Aleksei Krylov

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The following article is from The Great Soviet Encyclopedia (1979). It might be outdated or ideologically biased.

Krylov, Aleksei Nikolaevich


Born Aug. 3 (13), 1863, in the village of Visiaga, Simbirsk Province; died Oct. 26, 1945, in Leningrad. Soviet scientist in shipbuilding, mechanics, and mathematics; member of the Academy of Sciences of the USSR (1916; corresponding member, 1914). Hero of Socialist Labor (1943).

After graduating from the Naval School in 1884, Krylov was assigned to the compass department of the Main Hydrographic Administration, where he conducted his first scientific work on compass deviation. He graduated from the shipbuilding subdepartment of the Naval Academy in 1890, and his subsequent work was mainly concerned with naval architecture. For almost 50 years, beginning in 1890, he taught at the Naval Academy and also at the St. Petersburg (Leningrad) Polytechnic Institute and other institutions of higher education. He wrote a number of scientific courses that were original scientific contributions of great practical importance. In 1900 he became the director of the Ship Model Testing Basin; from 1908 to 1910 he was chief shipbuilding inspector and the chairman of the Naval Technical Committee. From 1910 to 1917 he was a consultant for the Metallicheskii and Putilov works on all shipbuilding questions. Krylov took an active part in the design and construction of Russian battleships of the Sevastopol’ class and introduced into shipbuilding a number of innovations that were later applied to practical naval shipbuilding. In 1916 he became a director of the Central Physics Observatory and head of the Main Military Weather Bureau, and in 1917, director of the Physics Laboratory (later the Physics Institute) of the Academy of Sciences. In 1919 he was made president of the Naval Academy, and he took part in its reorganization and in developing its bylaws. From 1921 to 1927 he was abroad as a member of a committee for reestablishing scientific contacts and solving practical problems of the national economy associated with the strengthening of maritime and rail transportation. In 1927 he returned to teaching at the Naval Academy and became the director of the Institute of Physics and Mathematics of the Academy of Sciences of the USSR. He also took an active part in solving fundamental engineering problems concerning naval and civil shipbuilding in the USSR.

Krylov’s works are devoted to naval architecture and the theory of magnetic and gyroscopic compasses, artillery, and mathematics. He developed rational methods and approaches, which have become classical, for computing the main characteristics of a ship, stability and buoyancy. He also developed a theory of pitching and methods for determining a ship’s behavior in the general case of motion at an angle to the direction of motion of the waves. Krylov’s work on the unsinkability of ships, particularly the unsinkability tables that he compiled, was of great practical importance. He was also the author of outstanding works on the structural mechanics of ships. He began work on dynamic problems in shipbuilding, formulated a theory of ship vibrations, and proposed an original method of design calculations for elastically supported beams that is of great importance not only for computation of the hulls of ships but also for the development of structural mechanics as a whole. From 1938 to 1940, Krylov published a series of works in which he presented a complete treatment of the deviation of the magnetic compass, studied problems in the theory of gyroscopic compasses, and developed a theory of the influence of pitching and rolling on compass readings (State Prize of the USSR, 1941).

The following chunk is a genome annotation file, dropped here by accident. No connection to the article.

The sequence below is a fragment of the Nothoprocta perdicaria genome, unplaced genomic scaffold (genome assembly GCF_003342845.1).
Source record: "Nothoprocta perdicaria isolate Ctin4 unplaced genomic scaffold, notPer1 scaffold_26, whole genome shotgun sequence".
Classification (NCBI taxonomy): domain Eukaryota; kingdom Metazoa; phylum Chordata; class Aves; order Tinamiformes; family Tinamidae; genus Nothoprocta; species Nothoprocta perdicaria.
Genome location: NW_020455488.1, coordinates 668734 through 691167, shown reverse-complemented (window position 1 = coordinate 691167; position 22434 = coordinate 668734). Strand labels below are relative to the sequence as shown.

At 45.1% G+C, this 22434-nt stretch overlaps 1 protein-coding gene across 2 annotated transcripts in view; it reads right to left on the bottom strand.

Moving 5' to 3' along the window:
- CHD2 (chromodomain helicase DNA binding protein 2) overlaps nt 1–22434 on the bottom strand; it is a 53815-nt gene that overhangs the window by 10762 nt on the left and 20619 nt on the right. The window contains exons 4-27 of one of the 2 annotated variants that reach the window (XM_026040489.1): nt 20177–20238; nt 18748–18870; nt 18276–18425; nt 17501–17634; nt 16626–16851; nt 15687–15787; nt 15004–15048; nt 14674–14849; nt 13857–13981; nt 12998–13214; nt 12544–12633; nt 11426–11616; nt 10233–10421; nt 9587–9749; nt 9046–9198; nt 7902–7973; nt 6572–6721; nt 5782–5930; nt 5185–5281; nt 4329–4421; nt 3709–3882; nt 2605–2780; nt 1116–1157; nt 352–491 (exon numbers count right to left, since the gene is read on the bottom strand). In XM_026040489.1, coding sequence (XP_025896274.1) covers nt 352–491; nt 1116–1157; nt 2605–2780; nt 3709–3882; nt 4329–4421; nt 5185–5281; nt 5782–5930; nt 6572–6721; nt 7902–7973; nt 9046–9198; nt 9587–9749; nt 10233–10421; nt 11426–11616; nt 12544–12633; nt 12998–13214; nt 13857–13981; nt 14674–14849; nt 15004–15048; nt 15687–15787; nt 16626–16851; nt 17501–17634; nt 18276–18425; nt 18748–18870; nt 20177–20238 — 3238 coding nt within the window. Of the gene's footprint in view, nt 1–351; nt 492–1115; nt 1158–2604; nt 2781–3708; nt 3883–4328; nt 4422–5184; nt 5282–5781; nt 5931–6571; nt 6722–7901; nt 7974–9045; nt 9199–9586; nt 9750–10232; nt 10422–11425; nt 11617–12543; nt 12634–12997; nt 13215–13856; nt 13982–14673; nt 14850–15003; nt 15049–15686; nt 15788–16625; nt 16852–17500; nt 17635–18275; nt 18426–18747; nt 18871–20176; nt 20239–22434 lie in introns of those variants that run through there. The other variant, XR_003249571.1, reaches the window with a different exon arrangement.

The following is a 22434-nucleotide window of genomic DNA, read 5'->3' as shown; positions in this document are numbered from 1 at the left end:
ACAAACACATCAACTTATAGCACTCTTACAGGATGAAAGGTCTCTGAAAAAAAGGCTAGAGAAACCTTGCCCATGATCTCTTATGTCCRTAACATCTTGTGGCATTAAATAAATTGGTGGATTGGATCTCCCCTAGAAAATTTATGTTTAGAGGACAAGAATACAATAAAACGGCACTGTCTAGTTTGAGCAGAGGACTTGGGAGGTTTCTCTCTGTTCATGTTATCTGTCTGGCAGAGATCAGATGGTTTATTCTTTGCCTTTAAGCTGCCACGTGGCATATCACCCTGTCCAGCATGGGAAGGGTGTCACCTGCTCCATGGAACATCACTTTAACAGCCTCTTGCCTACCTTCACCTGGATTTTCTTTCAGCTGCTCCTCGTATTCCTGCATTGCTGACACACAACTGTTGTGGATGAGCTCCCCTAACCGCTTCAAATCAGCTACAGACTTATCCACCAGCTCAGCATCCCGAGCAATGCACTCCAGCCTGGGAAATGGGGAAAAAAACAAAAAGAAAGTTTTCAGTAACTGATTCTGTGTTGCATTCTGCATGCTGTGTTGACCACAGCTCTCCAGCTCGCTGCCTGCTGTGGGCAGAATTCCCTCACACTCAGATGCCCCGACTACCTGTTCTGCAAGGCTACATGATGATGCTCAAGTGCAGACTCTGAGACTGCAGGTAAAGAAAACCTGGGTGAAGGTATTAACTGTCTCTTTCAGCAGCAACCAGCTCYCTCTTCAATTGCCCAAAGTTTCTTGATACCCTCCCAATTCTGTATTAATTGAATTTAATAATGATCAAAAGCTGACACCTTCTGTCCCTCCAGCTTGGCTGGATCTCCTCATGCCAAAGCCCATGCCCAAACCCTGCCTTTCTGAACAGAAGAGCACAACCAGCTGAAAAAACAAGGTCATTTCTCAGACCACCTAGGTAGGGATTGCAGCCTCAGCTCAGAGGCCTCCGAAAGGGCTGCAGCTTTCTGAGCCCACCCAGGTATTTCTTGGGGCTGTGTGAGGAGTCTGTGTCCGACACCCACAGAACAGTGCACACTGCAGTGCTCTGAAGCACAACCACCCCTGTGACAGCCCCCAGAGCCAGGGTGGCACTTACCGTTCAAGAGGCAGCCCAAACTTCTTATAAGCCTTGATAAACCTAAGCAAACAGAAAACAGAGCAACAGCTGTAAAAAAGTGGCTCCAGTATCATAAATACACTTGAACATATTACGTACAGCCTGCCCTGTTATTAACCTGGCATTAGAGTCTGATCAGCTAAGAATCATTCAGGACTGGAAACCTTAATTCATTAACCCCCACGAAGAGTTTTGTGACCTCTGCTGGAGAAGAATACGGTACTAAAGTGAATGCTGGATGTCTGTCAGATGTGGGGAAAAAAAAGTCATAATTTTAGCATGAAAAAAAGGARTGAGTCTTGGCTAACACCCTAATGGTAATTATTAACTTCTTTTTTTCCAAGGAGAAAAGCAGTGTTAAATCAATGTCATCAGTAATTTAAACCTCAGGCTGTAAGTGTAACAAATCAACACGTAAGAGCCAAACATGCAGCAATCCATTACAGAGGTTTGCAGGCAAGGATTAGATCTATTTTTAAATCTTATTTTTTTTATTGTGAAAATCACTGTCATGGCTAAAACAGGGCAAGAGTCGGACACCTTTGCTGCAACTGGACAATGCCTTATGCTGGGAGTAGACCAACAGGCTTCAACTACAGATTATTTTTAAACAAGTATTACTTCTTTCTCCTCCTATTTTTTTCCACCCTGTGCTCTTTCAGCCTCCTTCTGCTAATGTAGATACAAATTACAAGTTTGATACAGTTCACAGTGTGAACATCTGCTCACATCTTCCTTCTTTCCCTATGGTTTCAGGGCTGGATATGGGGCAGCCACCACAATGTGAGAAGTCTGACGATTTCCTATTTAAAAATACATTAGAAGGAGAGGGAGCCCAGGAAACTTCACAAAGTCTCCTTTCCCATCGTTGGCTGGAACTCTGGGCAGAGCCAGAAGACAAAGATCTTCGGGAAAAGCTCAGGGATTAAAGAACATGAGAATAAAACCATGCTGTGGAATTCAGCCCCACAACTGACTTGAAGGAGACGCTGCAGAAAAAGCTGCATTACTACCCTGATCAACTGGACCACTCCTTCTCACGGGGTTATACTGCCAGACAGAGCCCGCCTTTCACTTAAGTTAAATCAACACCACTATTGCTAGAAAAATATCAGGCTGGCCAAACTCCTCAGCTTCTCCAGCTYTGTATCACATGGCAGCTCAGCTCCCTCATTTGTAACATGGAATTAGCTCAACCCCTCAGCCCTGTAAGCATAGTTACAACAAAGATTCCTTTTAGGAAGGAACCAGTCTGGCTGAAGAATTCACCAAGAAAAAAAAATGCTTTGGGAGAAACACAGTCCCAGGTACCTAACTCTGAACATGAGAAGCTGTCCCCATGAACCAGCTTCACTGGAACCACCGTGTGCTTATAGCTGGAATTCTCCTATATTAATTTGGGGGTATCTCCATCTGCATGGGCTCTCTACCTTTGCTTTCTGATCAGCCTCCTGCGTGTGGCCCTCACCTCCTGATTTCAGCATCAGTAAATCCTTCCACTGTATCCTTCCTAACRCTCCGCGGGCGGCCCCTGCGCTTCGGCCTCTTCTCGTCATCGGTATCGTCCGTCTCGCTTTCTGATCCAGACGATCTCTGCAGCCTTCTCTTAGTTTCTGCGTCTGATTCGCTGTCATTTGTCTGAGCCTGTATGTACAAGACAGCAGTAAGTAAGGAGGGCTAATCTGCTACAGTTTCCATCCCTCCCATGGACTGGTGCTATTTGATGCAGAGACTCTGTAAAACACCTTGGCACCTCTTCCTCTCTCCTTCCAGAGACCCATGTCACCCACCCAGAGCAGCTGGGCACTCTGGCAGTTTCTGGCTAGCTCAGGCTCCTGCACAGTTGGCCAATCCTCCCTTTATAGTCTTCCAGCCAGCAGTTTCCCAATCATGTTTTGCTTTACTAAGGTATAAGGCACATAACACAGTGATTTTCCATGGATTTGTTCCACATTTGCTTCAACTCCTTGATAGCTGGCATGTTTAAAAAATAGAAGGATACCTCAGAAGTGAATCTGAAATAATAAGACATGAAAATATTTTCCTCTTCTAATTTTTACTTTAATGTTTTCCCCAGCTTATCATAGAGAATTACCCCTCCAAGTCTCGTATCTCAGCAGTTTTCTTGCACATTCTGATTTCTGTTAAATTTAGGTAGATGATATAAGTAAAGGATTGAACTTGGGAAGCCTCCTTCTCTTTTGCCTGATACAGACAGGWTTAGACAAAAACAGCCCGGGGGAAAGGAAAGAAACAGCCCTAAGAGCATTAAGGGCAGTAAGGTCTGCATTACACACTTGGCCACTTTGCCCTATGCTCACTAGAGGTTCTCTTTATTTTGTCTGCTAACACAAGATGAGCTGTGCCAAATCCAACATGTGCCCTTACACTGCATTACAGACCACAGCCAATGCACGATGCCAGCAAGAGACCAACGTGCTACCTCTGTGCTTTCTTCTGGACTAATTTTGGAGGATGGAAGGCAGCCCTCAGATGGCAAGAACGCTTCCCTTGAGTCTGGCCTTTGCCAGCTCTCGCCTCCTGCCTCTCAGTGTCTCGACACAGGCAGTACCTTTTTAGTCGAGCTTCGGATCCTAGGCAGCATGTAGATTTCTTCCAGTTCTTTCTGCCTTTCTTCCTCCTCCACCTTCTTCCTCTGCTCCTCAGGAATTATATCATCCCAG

Krylov’s work on the theory of shipbuilding made him known worldwide. His work in mathematics and mechanics is also of great value. He solved a number of problems concerning rational organization of numerical computations, substantiated a method for improving the convergence of trigonometric series, and proposed a method for solving the secular equation (1931). He built the first machine in Russia for integrating differential equations (1904) and developed a number of important naval and artillery instruments. Krylov conducted important research on the vibration of artillery barrels and on exterior ballistics. His studies on the heritage of such classic figures in science as I. Newton, L. Euler, and K. Gauss are of lasting value. He also wrote colorful articles describing the life and work of P. L. Chebyshev, G. Lagrange, and Newton. He was awarded three Orders of Lenin.


Sobr. trudov, vols. 1–12. Moscow-Leningrad, 1936–56.
Izbr. trudy. Leningrad, 1958. (With bibliography.)


Luchininov, S. T. A. N. Krylov: Vydaiushchiisia korablestroitel’, matematik i pedagog. Moscow, 1959.
Trudy In-ta istorii estestvoznaniia i tekhniki AN SSSR, vol. 15. Moscow, 1956. (Volume dedicated to Krylov.)
Khanovich, I. G. Akademik Aleksei Nikolaevich Krylov. Leningrad, 1967.
Shtraikh, S. Ia. Aleksei Nikolaevich Krylov: Ocherk zhizni i deiatel’nosti. Moscow, 1956.


The Great Soviet Encyclopedia, 3rd Edition (1970-1979). © 2010 The Gale Group, Inc. All rights reserved.